IZA DP No. 15223: Paid Childcare Leave, Fertility, and Female Labor Supply in South Korea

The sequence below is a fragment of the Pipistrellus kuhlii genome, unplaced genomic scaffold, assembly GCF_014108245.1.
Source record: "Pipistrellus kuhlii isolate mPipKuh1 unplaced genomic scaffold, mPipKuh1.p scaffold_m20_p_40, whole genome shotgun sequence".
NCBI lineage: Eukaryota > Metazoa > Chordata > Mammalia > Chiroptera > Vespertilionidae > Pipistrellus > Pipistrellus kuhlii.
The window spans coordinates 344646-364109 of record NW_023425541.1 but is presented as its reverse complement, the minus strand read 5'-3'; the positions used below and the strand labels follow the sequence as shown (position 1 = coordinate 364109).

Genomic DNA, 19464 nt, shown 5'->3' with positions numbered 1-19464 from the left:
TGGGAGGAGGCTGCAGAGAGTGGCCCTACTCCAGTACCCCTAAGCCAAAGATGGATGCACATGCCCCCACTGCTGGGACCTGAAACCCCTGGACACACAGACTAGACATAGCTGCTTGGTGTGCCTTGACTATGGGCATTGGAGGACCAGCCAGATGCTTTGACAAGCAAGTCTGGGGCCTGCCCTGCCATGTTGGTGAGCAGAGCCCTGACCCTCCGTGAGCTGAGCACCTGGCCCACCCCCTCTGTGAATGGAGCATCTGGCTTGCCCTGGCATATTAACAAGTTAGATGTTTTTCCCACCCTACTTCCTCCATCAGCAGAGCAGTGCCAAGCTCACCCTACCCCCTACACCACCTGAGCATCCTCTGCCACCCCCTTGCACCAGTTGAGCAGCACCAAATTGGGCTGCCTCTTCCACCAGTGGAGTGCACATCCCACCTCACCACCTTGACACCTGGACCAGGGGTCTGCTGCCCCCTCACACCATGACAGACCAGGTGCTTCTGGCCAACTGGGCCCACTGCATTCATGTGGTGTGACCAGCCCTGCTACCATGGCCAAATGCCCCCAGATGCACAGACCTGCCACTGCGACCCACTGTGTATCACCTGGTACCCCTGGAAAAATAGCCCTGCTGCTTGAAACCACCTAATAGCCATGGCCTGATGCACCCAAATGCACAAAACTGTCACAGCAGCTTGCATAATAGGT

We consider the effects of a paid childcare leave subsidy on maternal behavior in South Korea using a difference-in-difference design and a fertility survey with information on conception, contraception, and labor supply arrangements. Childcare subsidies increased conception and decreased contraception. The arc elasticities of the responses of conception and contraception to the childcare subsidy are 0.65 and -0.10, respectively. However, we do not find effects on employment arrangements. In a country with the lowest total fertility rate in the world and that often performs middling in rankings of gender inequality, we conclude that paid childcare leave for working women confers some positive benefits.